Then we rejoin Jesse in his prison. He did use the paper clip to escape his chains, and now he’s standing on his folded blanket and his poop bucket trying to reach the door of his cage/hole. Then he hears someone coming, so he hurriedly returns to his bed and acts all “I’m tired” when Todd shows up to give him some Americone Dream Ben & Jerry’s (I’m sure that will get a mention on The Colbert Report). After lowering the ice cream down to Jesse–all Buffalo Bill style–Todd creepily hangs out like he wants to spend some quality time with Jesse. After an odd few moments, in which I was sure Todd planned to order Jesse to put the lotion on its skin or get the hose again, Todd departs, but not before acquiescing to Jesse’s request that he leave the cover off his cage “so I can see the stars.” In this moment, Todd seems extremely gullible. Once Todd is gone, Jesse unchains himself and again assumes the precarious position atop his poop bucket ladder (this scene reminds me of the scenes in “Fly” when Walt tried his best to catch that damn fly in the lab). Just like with the fly, though, it works, and Jesse is able to grab the cage door; as he’s hanging there, he struggles with the lock until summoning the power of all the bitches of the universe with a mighty “Come on, bitch!”
After he’s out, we cut immediately to him running across the Nazis’ compound. He momentarily stops behind a building to assess the situation; the whole place is surrounded by a fence, so he’ll have to climb once more to complete his escape. As he bolts for the fence, we see they have security cameras, so it’s only a matter of time before they see him (Todd’s wasn’t so gullible, after all). Jesse leaps onto the fence and gets almost halfway up before the boys come up behind him and he knows there’s no escape. He turns to them and begs them to “Just do it!” He’s not hawking Nike, either; he wants them to just kill him and get it over with, because he says there’s no way he’s going to cook for them anymore.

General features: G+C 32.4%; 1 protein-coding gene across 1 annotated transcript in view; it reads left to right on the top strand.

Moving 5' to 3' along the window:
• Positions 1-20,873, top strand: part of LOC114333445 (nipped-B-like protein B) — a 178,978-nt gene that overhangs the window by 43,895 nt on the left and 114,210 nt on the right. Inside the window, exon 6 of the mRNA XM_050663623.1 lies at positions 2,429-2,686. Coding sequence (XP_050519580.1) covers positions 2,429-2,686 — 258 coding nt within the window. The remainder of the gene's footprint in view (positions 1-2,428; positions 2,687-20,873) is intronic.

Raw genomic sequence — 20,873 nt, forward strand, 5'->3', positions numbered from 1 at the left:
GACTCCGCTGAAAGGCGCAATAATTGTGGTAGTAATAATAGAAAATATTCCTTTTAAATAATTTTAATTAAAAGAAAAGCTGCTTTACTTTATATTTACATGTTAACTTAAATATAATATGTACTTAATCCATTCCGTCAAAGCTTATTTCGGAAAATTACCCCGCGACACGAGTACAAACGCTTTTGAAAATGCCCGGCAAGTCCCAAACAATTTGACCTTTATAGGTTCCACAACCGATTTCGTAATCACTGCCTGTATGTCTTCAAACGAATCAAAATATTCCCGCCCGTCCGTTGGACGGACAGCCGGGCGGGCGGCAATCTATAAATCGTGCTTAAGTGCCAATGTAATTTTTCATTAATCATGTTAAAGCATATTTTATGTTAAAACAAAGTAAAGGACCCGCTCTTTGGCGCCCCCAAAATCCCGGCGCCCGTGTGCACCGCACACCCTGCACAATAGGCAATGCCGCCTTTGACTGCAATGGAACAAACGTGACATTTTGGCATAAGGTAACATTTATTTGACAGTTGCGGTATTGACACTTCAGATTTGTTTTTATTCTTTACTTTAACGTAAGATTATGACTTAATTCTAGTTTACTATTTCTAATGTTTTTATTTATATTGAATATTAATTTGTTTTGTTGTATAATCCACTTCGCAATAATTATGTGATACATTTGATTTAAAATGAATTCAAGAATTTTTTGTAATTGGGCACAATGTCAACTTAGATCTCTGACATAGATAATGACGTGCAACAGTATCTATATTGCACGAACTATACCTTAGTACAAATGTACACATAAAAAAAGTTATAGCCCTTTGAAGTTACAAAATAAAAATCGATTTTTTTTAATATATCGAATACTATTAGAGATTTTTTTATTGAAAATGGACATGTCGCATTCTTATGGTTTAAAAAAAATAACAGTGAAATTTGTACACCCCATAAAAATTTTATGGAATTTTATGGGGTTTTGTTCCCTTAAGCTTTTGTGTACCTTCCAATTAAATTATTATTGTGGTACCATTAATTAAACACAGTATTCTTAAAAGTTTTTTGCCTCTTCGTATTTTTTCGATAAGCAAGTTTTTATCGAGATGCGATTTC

With that, we jump to the exterior of Andrea’s house. Todd nonchalantly walks up to the door and knocks (he is the one who knocks, now). At first, she reacts exactly as you’d expect a single mother to react when creepy ol’ Todd knocks on her door: she’s scared. Then he explains that he’s a friend of Jesse. Now, let’s just stop here. I can understand, when Walt showed up and asked her about Jesse, she was comfortable with him and let him inside and blah blah blah. But who the fuck is Todd to her? Nobody. Yet, she undoes the chain lock on her door, just because he says he’s a friend of Jesse. Then he tells her he actually brought Jesse with him. This is where she gets even more stupid because Todd is like, “He’s in that truck right out there!” She walks past Todd–leaving her door wide open, might I add–and she tries her best to see Jesse cuffed in the back of this SUV screaming at her (like I was). She doesn’t see him, of course, because it’s fucking midnight and the truck is on the other side of the street. Todd says, “It’s not personal.” and shoots her right in the back of the head. Now, as asinine as her actions were, I’m completely fine with it; why? Aaron Paul acts the fuck out of that back seat, banging his head all up against the window and shit. This scene mirrors the moment when Walt watched Jack kill Hank. Just as Walt will get his revenge on Jack; Jesse will most definitely be getting some sweet, sweet revenge on Todd. As Todd is getting back in the truck, Jack tells Jesse to shut up with a threat, “Remember: there’s still the kid.” These motherfuckers have got to fucking die.